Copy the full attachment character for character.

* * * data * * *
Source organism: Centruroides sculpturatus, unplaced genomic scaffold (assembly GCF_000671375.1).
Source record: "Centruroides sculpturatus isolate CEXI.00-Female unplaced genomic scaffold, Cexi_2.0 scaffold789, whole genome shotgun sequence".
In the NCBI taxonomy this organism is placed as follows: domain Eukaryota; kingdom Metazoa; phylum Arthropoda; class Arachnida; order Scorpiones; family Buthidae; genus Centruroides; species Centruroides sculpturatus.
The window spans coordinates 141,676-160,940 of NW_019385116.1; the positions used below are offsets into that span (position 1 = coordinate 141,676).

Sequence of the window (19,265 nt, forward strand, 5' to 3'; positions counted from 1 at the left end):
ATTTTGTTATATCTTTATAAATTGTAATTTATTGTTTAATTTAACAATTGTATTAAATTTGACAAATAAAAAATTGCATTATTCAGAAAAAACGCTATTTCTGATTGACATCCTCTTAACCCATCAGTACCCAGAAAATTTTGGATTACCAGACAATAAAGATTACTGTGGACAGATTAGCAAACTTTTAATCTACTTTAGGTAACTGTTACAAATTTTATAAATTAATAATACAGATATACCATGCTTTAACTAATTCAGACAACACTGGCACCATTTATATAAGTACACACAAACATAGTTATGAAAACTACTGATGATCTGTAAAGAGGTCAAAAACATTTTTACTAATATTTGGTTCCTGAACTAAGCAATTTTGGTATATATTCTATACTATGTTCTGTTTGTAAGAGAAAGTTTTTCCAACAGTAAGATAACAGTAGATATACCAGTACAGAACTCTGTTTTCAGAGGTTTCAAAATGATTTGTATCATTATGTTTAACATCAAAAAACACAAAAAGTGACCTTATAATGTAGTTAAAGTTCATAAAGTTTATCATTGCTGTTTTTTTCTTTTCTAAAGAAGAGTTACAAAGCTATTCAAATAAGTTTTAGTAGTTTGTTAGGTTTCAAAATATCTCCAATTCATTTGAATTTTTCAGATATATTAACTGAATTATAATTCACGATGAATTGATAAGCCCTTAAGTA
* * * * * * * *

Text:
Source organism: Centruroides sculpturatus, unplaced genomic scaffold (assembly GCF_000671375.1).
Source record: "Centruroides sculpturatus isolate CEXI.00-Female unplaced genomic scaffold, Cexi_2.0 scaffold789, whole genome shotgun sequence".
In the NCBI taxonomy this organism is placed as follows: domain Eukaryota; kingdom Metazoa; phylum Arthropoda; class Arachnida; order Scorpiones; family Buthidae; genus Centruroides; species Centruroides sculpturatus.
The window spans coordinates 141,676-160,940 of NW_019385116.1; the positions used below are offsets into that span (position 1 = coordinate 141,676).

Sequence of the window (19,265 nt, forward strand, 5' to 3'; positions counted from 1 at the left end):
ATTTTGTTATATCTTTATAAATTGTAATTTATTGTTTAATTTAACAATTGTATTAAATTTGACAAATAAAAAATTGCATTATTCAGAAAAAACGCTATTTCTGATTGACATCCTCTTAACCCATCAGTACCCAGAAAATTTTGGATTACCAGACAATAAAGATTACTGTGGACAGATTAGCAAACTTTTAATCTACTTTAGGTAACTGTTACAAATTTTATAAATTAATAATACAGATATACCATGCTTTAACTAATTCAGACAACACTGGCACCATTTATATAAGTACACACAAACATAGTTATGAAAACTACTGATGATCTGTAAAGAGGTCAAAAACATTTTTACTAATATTTGGTTCCTGAACTAAGCAATTTTGGTATATATTCTATACTATGTTCTGTTTGTAAGAGAAAGTTTTTCCAACAGTAAGATAACAGTAGATATACCAGTACAGAACTCTGTTTTCAGAGGTTTCAAAATGATTTGTATCATTATGTTTAACATCAAAAAACACAAAAAGTGACCTTATAATGTAGTTAAAGTTCATAAAGTTTATCATTGCTGTTTTTTTCTTTTCTAAAGAAGAGTTACAAAGCTATTCAAATAAGTTTTAGTAGTTTGTTAGGTTTCAAAATATCTCCAATTCATTTGAATTTTTCAGATATATTAACTGAATTATAATTCACGATGAATTGATAAGCCCTTAAGTA